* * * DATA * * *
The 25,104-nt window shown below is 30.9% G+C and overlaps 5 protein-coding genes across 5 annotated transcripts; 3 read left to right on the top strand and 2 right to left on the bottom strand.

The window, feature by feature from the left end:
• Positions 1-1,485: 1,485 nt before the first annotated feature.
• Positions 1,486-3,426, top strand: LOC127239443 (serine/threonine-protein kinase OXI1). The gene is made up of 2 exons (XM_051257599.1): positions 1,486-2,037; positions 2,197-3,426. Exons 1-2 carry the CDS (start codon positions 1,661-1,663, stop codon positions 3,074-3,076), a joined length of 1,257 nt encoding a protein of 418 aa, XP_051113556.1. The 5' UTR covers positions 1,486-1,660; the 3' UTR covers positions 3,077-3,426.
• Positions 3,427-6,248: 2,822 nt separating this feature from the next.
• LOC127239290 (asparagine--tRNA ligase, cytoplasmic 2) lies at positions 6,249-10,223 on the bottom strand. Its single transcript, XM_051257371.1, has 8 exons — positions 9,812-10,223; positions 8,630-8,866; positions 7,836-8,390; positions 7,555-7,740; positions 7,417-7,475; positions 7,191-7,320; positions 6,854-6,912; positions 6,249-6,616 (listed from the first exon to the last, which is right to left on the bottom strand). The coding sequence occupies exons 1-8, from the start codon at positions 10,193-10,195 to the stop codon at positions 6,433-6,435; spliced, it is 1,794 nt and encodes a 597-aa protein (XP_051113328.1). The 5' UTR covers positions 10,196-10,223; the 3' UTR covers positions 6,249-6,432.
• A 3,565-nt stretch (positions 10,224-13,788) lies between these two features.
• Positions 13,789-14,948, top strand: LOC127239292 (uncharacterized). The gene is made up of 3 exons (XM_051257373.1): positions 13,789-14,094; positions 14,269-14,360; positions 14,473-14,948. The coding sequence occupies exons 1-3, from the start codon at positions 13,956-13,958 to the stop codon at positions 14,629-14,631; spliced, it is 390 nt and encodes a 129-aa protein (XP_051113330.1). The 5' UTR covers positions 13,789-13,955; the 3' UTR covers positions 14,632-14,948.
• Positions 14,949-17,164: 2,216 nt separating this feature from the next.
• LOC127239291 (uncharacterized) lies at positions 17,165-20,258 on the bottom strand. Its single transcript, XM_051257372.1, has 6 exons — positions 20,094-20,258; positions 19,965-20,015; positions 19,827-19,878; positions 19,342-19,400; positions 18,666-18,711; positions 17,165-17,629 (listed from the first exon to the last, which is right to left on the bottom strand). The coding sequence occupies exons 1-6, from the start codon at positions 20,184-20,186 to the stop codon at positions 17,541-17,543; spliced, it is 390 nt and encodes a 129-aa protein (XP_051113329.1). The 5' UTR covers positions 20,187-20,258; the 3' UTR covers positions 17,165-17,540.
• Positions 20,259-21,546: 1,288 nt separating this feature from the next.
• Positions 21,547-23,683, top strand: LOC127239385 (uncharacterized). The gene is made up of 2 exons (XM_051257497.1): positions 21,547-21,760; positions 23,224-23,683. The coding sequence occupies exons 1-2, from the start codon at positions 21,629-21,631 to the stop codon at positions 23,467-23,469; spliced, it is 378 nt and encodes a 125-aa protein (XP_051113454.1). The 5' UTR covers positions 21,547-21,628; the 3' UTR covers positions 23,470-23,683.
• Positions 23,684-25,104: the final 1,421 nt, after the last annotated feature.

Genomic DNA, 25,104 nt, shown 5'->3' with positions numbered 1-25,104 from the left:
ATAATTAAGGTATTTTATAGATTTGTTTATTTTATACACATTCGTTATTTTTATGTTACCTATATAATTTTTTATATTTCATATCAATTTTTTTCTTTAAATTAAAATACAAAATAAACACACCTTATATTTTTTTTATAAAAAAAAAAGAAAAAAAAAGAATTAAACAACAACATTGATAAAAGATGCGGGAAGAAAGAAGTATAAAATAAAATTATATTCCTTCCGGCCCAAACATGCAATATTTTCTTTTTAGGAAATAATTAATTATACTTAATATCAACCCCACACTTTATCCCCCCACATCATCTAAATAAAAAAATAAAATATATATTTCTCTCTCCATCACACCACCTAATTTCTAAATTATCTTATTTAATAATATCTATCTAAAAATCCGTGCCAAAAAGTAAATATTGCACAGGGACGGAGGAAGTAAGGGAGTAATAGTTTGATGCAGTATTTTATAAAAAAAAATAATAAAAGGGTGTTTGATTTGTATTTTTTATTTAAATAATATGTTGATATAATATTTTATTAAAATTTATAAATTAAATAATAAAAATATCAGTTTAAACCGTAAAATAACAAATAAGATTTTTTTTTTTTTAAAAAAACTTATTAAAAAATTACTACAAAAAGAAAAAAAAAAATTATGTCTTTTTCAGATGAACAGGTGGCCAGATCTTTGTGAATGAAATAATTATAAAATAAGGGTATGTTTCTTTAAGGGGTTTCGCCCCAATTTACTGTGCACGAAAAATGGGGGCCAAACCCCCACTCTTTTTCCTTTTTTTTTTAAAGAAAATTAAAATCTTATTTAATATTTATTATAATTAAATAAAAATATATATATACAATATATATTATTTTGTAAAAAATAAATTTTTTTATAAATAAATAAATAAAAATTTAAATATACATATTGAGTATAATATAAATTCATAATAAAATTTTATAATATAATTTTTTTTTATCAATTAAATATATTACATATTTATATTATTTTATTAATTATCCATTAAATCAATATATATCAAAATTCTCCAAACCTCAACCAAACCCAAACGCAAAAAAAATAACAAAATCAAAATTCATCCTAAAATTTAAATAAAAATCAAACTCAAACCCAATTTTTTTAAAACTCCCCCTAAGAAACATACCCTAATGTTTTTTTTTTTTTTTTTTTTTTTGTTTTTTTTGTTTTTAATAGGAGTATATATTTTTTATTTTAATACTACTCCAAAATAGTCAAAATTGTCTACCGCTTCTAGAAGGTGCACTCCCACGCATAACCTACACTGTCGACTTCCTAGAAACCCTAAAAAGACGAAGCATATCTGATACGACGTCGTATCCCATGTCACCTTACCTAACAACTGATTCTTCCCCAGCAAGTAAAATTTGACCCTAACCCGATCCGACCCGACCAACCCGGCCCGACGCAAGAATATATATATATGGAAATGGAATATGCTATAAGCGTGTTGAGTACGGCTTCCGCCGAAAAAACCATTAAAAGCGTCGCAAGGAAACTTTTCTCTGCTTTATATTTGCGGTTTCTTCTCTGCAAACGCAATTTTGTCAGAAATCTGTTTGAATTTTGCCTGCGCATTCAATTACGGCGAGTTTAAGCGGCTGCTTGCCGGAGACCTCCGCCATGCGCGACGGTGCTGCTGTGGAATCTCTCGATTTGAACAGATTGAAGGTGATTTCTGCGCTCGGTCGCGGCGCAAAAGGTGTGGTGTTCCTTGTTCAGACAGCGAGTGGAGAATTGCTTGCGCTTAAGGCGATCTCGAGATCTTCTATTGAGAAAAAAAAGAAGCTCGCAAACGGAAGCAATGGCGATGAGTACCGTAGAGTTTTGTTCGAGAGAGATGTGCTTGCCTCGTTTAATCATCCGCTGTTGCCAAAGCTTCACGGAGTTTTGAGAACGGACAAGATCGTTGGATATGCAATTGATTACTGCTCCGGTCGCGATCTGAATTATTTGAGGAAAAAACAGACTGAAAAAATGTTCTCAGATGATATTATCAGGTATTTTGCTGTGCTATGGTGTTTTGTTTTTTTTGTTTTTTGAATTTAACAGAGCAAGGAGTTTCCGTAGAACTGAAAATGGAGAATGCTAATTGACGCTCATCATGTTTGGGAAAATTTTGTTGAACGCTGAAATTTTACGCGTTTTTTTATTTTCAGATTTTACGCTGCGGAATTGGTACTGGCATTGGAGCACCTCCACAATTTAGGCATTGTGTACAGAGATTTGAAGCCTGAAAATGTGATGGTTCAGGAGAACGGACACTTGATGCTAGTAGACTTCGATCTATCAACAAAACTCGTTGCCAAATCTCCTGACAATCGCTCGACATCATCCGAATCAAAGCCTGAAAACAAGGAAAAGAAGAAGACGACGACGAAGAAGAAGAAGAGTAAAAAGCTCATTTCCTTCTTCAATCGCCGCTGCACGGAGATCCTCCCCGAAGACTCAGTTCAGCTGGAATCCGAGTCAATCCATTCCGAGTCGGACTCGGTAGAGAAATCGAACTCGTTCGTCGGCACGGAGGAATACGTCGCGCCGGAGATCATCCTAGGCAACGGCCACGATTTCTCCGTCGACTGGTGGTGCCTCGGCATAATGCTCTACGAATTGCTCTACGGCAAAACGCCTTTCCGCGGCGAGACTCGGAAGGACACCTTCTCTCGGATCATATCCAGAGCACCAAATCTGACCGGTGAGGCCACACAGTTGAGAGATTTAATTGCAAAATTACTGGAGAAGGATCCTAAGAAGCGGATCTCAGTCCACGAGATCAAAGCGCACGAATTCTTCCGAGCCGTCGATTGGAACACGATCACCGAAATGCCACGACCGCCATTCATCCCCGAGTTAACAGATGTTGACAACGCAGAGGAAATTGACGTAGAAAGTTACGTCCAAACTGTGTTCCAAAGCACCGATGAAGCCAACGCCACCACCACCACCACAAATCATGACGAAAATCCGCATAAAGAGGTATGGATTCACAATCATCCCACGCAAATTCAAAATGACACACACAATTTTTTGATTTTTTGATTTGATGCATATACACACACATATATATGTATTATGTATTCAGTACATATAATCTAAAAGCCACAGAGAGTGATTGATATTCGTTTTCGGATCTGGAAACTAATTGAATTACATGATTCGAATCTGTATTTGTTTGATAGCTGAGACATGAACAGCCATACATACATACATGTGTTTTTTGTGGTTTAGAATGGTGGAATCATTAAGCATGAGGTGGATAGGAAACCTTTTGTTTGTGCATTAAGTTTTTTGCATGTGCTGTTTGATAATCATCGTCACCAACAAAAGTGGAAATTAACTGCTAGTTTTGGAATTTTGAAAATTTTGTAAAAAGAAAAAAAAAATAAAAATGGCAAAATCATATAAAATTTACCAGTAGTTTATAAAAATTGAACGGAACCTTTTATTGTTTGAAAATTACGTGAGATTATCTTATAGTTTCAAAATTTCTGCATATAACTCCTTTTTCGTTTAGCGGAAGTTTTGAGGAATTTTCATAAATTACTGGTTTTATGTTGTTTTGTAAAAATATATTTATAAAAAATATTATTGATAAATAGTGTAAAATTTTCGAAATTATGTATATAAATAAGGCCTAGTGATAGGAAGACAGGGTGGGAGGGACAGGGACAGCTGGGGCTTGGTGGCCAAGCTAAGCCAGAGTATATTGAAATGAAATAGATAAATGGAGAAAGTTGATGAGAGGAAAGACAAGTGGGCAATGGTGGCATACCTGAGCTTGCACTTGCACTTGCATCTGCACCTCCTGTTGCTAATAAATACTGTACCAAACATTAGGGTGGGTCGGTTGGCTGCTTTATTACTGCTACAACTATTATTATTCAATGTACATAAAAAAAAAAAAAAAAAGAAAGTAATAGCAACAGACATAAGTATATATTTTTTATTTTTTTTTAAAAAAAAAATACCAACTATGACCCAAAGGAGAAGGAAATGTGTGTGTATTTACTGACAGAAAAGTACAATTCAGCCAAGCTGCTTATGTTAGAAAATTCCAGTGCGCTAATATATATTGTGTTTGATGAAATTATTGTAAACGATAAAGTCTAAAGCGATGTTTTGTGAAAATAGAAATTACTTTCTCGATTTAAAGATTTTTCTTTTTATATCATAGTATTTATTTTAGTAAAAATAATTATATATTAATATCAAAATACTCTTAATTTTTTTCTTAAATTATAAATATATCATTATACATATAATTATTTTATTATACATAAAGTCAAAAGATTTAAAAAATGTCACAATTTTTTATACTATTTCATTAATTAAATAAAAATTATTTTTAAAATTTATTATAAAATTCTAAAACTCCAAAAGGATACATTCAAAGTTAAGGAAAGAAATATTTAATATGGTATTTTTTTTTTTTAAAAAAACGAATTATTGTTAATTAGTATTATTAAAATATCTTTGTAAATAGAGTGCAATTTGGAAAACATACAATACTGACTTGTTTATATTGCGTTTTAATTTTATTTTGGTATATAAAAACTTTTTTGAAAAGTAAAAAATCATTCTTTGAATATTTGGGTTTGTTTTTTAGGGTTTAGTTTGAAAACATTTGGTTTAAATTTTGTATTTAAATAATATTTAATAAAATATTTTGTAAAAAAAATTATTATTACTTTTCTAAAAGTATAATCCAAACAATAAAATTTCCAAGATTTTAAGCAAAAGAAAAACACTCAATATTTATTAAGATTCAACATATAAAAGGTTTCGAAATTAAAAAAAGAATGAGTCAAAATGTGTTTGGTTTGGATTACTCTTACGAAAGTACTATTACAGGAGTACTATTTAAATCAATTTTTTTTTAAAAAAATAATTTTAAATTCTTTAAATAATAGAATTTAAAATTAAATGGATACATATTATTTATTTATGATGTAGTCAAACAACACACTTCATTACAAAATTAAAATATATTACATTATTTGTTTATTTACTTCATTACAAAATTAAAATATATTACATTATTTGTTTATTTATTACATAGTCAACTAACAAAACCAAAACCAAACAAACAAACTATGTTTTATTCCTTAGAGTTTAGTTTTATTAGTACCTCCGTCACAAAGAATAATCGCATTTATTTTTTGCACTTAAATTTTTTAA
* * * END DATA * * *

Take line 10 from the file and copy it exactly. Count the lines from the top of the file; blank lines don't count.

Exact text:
• LOC127239291 (uncharacterized) lies at positions 17,165-20,258 on the bottom strand. Its single transcript, XM_051257372.1, has 6 exons — positions 20,094-20,258; positions 19,965-20,015; positions 19,827-19,878; positions 19,342-19,400; positions 18,666-18,711; positions 17,165-17,629 (listed from the first exon to the last, which is right to left on the bottom strand). The coding sequence occupies exons 1-6, from the start codon at positions 20,184-20,186 to the stop codon at positions 17,541-17,543; spliced, it is 390 nt and encodes a 129-aa protein (XP_051113329.1). The 5' UTR covers positions 20,187-20,258; the 3' UTR covers positions 17,165-17,540.